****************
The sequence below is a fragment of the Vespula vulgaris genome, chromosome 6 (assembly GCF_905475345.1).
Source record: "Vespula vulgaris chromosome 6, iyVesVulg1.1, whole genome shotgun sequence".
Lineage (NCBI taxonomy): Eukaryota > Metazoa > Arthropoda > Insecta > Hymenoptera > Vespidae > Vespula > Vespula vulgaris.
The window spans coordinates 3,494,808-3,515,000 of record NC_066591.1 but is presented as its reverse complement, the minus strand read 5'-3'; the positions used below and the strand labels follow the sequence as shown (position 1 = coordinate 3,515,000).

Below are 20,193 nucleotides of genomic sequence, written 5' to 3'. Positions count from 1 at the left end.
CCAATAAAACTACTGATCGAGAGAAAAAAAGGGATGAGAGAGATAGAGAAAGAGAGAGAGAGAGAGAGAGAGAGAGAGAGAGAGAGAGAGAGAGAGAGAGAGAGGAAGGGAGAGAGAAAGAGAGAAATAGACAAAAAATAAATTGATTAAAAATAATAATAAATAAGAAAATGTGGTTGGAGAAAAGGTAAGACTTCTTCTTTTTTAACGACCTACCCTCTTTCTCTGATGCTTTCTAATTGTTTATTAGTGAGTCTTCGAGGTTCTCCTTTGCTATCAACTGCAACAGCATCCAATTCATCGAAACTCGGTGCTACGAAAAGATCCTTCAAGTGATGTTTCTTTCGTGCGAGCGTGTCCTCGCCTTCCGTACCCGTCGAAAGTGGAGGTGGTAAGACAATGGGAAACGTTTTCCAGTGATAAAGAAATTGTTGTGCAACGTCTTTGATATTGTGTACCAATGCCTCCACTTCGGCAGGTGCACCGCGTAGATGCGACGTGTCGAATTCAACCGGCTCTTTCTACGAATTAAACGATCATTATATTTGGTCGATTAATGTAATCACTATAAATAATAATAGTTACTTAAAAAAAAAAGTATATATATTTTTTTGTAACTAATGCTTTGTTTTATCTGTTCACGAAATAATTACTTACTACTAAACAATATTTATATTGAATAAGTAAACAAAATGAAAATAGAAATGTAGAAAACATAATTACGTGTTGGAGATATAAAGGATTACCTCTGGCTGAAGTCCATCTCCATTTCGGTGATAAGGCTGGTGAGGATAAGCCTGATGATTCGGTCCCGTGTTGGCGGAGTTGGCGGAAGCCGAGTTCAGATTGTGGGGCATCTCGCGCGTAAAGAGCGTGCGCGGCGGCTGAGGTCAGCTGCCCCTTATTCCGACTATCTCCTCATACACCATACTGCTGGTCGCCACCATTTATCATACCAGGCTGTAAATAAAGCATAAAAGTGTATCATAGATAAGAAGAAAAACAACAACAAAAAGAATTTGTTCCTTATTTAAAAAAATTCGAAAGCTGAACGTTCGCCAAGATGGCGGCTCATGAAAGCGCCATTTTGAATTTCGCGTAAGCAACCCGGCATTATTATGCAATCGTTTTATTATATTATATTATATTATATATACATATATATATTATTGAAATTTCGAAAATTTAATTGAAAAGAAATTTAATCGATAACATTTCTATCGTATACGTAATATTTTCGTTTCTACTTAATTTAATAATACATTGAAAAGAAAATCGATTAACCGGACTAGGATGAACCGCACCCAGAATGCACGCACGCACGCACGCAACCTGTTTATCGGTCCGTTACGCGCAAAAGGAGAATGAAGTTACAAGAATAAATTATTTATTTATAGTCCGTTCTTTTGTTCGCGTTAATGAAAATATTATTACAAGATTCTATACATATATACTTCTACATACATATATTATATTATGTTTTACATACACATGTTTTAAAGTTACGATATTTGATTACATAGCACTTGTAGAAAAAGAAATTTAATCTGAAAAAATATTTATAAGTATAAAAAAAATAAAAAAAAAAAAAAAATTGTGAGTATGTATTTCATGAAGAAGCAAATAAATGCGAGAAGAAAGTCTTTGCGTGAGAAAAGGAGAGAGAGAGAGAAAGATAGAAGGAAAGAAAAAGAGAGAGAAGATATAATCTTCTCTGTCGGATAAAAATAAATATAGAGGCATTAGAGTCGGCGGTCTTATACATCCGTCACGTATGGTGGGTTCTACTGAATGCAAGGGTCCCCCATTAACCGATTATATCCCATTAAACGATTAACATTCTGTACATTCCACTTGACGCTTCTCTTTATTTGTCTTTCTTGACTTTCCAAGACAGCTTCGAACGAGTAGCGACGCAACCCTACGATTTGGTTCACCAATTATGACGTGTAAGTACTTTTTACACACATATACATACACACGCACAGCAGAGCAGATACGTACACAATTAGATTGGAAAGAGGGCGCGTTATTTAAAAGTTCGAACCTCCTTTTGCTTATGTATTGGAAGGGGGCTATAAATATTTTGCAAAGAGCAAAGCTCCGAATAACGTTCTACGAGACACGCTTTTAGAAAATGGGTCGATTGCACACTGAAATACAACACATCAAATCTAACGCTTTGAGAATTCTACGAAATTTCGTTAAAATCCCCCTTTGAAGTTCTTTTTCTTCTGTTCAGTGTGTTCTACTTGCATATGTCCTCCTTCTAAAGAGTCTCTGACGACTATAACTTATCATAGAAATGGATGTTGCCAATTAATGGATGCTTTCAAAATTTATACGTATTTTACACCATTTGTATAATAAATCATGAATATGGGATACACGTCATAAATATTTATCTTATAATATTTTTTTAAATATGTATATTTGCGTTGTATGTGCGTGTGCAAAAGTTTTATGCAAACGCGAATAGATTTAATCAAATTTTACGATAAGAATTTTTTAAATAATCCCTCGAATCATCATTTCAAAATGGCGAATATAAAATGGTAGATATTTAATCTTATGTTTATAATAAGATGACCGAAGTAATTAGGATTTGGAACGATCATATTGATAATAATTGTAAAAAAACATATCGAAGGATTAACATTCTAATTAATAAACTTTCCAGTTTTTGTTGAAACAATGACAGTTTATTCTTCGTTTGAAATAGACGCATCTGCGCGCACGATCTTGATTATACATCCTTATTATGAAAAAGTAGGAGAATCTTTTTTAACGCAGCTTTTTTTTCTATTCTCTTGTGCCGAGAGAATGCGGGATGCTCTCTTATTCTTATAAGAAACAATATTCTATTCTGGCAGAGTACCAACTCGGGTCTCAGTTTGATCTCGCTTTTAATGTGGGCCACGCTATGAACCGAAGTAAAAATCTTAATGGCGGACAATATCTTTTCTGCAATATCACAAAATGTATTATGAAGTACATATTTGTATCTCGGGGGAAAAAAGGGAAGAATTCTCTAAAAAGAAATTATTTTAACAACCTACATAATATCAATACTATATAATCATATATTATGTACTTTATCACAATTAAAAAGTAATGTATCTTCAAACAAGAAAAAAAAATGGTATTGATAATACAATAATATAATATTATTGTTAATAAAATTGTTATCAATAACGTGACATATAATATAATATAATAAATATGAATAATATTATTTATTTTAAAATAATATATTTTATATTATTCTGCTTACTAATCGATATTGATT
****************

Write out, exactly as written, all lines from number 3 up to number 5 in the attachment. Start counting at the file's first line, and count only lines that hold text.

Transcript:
Lineage (NCBI taxonomy): Eukaryota > Metazoa > Arthropoda > Insecta > Hymenoptera > Vespidae > Vespula > Vespula vulgaris.
The window spans coordinates 3,494,808-3,515,000 of record NC_066591.1 but is presented as its reverse complement, the minus strand read 5'-3'; the positions used below and the strand labels follow the sequence as shown (position 1 = coordinate 3,515,000).

Below are 20,193 nucleotides of genomic sequence, written 5' to 3'. Positions count from 1 at the left end.